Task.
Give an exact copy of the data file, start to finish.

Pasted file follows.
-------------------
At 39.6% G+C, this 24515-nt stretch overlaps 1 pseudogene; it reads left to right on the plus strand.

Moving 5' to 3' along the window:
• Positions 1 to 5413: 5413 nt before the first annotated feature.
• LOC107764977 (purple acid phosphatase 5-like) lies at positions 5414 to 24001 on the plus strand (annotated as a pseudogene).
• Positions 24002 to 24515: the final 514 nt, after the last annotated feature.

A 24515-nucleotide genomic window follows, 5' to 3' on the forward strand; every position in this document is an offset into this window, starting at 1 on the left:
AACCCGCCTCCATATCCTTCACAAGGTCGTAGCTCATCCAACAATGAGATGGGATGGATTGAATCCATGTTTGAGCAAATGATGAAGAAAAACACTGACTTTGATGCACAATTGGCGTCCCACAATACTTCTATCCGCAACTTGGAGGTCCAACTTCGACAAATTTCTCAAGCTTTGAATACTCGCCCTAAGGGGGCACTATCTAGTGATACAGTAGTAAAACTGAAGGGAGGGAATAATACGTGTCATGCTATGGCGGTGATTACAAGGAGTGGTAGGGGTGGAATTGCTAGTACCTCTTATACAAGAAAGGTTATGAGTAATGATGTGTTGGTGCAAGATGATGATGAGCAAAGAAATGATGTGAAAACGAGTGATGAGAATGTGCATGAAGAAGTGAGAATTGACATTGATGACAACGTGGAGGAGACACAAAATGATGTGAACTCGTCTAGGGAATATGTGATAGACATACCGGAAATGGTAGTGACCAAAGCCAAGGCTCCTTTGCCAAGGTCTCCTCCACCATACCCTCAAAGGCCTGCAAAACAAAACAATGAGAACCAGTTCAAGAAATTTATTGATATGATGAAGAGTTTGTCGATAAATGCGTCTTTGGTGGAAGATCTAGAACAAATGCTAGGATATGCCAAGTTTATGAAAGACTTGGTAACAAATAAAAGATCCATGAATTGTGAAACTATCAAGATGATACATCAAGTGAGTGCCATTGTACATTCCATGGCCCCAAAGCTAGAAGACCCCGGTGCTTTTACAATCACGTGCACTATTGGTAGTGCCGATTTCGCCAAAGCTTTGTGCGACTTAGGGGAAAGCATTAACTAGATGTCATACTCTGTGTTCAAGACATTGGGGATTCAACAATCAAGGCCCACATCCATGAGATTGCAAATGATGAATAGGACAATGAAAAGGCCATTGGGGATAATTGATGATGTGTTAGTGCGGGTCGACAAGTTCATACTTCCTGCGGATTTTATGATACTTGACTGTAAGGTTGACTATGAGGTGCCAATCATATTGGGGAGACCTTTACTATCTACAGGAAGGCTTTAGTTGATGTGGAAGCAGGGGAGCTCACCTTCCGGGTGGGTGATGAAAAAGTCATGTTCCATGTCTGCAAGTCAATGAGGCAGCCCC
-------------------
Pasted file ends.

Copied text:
At 39.6% G+C, this 24515-nt stretch overlaps 1 pseudogene; it reads left to right on the plus strand.

Moving 5' to 3' along the window:
• Positions 1 to 5413: 5413 nt before the first annotated feature.
• LOC107764977 (purple acid phosphatase 5-like) lies at positions 5414 to 24001 on the plus strand (annotated as a pseudogene).
• Positions 24002 to 24515: the final 514 nt, after the last annotated feature.

A 24515-nucleotide genomic window follows, 5' to 3' on the forward strand; every position in this document is an offset into this window, starting at 1 on the left:
AACCCGCCTCCATATCCTTCACAAGGTCGTAGCTCATCCAACAATGAGATGGGATGGATTGAATCCATGTTTGAGCAAATGATGAAGAAAAACACTGACTTTGATGCACAATTGGCGTCCCACAATACTTCTATCCGCAACTTGGAGGTCCAACTTCGACAAATTTCTCAAGCTTTGAATACTCGCCCTAAGGGGGCACTATCTAGTGATACAGTAGTAAAACTGAAGGGAGGGAATAATACGTGTCATGCTATGGCGGTGATTACAAGGAGTGGTAGGGGTGGAATTGCTAGTACCTCTTATACAAGAAAGGTTATGAGTAATGATGTGTTGGTGCAAGATGATGATGAGCAAAGAAATGATGTGAAAACGAGTGATGAGAATGTGCATGAAGAAGTGAGAATTGACATTGATGACAACGTGGAGGAGACACAAAATGATGTGAACTCGTCTAGGGAATATGTGATAGACATACCGGAAATGGTAGTGACCAAAGCCAAGGCTCCTTTGCCAAGGTCTCCTCCACCATACCCTCAAAGGCCTGCAAAACAAAACAATGAGAACCAGTTCAAGAAATTTATTGATATGATGAAGAGTTTGTCGATAAATGCGTCTTTGGTGGAAGATCTAGAACAAATGCTAGGATATGCCAAGTTTATGAAAGACTTGGTAACAAATAAAAGATCCATGAATTGTGAAACTATCAAGATGATACATCAAGTGAGTGCCATTGTACATTCCATGGCCCCAAAGCTAGAAGACCCCGGTGCTTTTACAATCACGTGCACTATTGGTAGTGCCGATTTCGCCAAAGCTTTGTGCGACTTAGGGGAAAGCATTAACTAGATGTCATACTCTGTGTTCAAGACATTGGGGATTCAACAATCAAGGCCCACATCCATGAGATTGCAAATGATGAATAGGACAATGAAAAGGCCATTGGGGATAATTGATGATGTGTTAGTGCGGGTCGACAAGTTCATACTTCCTGCGGATTTTATGATACTTGACTGTAAGGTTGACTATGAGGTGCCAATCATATTGGGGAGACCTTTACTATCTACAGGAAGGCTTTAGTTGATGTGGAAGCAGGGGAGCTCACCTTCCGGGTGGGTGATGAAAAAGTCATGTTCCATGTCTGCAAGTCAATGAGGCAGCCCC